Everybody loves horror. Now I may not be a GREAT horror story writer, but I must admit – I have some pretty creepy tricks up my sleeve……
The idea for me to write a short horror story was from The Book Warrior. She is a great friend and follower and requested for me to make a horror story. Thank you Book Warrior. Your request got my creative cogs turning again! ❤️❤️❤️❤️❤️Much love and I present to you…..
What happened to Princess? By H.R Phoenix:
Mrs Collins pulled on a maroon jacket, and zipped it up to her chin. Then she grabbed her umbrella and sauntered out of the lime green door, humming a made up tune.
Rain pattered down, dropping on her nose as she rushed down the street with long strides.
Mrs Collins crossed the road and went up to number 4, where her neighbour, Miss Tracey lived. She knocked on the bright red door loudly, tapped her foot on the stone path and looked around impatiently. There was a click and the door opened, revealing a young woman with raven black hair, who Mrs Collins pushed past gently and made her way into Miss Tracey’s living room.
They only knew each other for two years, but the bond between them was as strong as the bond between two sisters.
Mrs Tracey, who stood by the door, melted away her astonishment and went after her neighbour. The curtains and windows were closed and locked and the pair seated themselves on two large armchairs.
“Mrs Collins!” Exclaimed Miss Tracey, her eyes widening. “What brings you here at 5 am?”
“It’s about Lilliane.” Mrs Collins sighed. Miss Tracey understood at once. Lilliane was Mrs Collins’ only child, who died at the age of five. Fifteen years had passed, but the sadness still glowed in Mrs Collins eyes. She often visited her friend as a source of comfort.
Mrs Collins smiled weakly. “Today’s her birthday. My lil girl would be twenty now!” she murmured.
“Tea?” Miss Tracey inquired, raising a silver tray with two china tea cups.
Mrs Collins nodded and put her head in her hands and Miss Tracey went off to boil the water.
A few seconds after she left, Mrs Collins raised her head and bit her lip thoughtfully.
When her child had died, the newspapers were all over the investigation. Liliane didn’t die naturally. She was murdered.
Worse of all, Mrs Collins knew who the murderer was.
She knew very well who the murderer was and she chose to keep the identity of them secret.
Miss Tracey returned with a pretty floral teapot and poured her friend a cup of steaming brown liquid.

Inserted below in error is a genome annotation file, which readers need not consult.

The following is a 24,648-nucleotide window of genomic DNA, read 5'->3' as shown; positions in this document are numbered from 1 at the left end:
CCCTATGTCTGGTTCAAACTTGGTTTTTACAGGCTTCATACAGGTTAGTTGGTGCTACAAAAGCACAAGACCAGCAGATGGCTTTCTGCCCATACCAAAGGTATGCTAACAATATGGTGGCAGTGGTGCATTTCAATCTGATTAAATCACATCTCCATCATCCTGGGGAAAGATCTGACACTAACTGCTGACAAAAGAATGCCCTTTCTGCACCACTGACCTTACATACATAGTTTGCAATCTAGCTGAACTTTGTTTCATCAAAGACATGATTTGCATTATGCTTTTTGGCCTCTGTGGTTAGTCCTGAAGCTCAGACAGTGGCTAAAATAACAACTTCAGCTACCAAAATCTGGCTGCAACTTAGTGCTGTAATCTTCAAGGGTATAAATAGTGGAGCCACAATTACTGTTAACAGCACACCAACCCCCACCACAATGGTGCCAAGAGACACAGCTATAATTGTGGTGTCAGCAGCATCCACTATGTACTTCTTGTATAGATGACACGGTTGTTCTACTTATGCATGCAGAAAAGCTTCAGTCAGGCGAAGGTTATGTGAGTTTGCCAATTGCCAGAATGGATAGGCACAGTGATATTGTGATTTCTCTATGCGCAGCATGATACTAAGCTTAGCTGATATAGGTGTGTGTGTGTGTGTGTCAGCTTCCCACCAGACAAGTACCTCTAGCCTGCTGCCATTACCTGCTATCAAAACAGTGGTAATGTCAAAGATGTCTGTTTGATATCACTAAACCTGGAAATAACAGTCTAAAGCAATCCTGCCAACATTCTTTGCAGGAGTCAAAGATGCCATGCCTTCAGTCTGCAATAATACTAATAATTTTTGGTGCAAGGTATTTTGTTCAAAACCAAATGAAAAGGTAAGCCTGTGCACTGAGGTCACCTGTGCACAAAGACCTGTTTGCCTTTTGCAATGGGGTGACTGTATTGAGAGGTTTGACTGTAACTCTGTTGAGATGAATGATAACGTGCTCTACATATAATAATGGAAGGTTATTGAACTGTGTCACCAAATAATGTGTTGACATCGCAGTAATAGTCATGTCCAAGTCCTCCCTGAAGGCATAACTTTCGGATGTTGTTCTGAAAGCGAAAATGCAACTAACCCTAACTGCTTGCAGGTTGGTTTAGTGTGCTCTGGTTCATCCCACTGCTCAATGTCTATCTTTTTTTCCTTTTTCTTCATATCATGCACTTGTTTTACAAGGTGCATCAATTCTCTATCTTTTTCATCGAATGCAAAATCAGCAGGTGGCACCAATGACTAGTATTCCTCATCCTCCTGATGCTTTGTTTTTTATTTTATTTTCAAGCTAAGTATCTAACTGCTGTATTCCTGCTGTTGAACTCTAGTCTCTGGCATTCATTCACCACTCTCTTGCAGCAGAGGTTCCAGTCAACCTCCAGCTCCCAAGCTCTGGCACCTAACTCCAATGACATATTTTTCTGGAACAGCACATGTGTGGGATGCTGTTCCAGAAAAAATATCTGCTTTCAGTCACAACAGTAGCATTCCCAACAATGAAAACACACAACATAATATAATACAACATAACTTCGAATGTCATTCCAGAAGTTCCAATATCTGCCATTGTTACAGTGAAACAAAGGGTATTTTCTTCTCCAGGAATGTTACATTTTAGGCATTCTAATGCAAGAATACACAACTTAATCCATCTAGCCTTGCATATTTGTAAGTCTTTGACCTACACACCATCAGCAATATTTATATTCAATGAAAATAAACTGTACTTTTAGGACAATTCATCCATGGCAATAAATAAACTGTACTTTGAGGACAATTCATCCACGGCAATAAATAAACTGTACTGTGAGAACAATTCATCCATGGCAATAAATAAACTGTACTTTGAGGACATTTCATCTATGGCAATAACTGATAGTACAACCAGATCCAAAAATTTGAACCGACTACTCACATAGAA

“Thank you Tracey.” Mrs Collins breathed. “Your welcome, dear. Sugar?” Miss Tracey asked, lifting a little pot.
Mrs Collins waved a hand. “No, no, honey, if you have any please.”
Miss Tracey went out again in search of Mrs Collins’ request.
Near to Mrs Collins’ armchair was a tiny side table, where an old rotary dial sat, gathering dust. Suddenly, the telephone buzzed in its cradle, making Mrs Collins’ jump.
“It must be Mr Collins!” Miss Tracey yelled from the kitchen and Mrs Collins realised that she hadn’t told her husband where she had gone. She picked up the telephone and muttered into it: “Hello darling. I’m at Tracey’s.”
An unfamiliar voice replied back, “Hello mummy.“
Mrs Collins froze. “Darling, what type of game is this?” she asked with a nervous chuckle.
“What are you talking about Mummy?” A girls’ voice questioned on the other end.
“Collins, stop this.” Mrs Collins said firmly.
There was a grunt. “Mummy, you always call me ‘princess'” the girl said sweetly. “Remember?”
Mrs Collins slammed the phone back in its cradle and ran her fingers through her hair.
Then she collapsed into an awkward heap on the ground.
Miss Tracey appeared with a gasp and helped her back onto the armchair.
“Oh Mrs Collins!” She exclaimed. “Whatever happened? Are you ill? Here have some tea!” she thrust a cup into Mrs Collins’ hands, took out a jar of honey and carefully spooned some into the hot drink.
She patiently waited for Mrs Collins to slurp it all down.
“It’s Lilliane, she was speaking to me, on the phone.” Mrs Collins gasped.
“But it can’t be!” Miss Tracey squealed.
“You’re right. It can’t be.” Mrs Collins whispered. “Get me some more tea Tracey.”
Mrs Collins clutched her throat. “I feel weird.” she said. “Tea, Tracey, I need tea.”
Miss Tracey laughed. “No Mummy.“
“What?!” spluttered Mrs Collins.
Miss Tracey beamed. “Remember me?” she murmured. “Begging. Mummy, please don’t. Please Mummy.”
Mrs Collins was whisked off to the past.
Grabbing a knife from the counter
Her daughter, sobbing at the wall. “Don’t do it!” the little girl screamed. “No Mummy!”
She remembered running away. Realising what she had done.
Mrs Collins stared at Miss Tracey. “But, but I killed you.” she said quietly. “I saw your burial. You were dead.”
Miss Tracey grinned. “I know. And now it’s your turn. Remember me Mummy. Remember your princess……”
I might do a part two, if you enjoyed this one! Thank you for reading, now how is my story? Did you like it? Tell me how you found it in the comments below 👇
Phoenix ❤️ ❤️ ❤️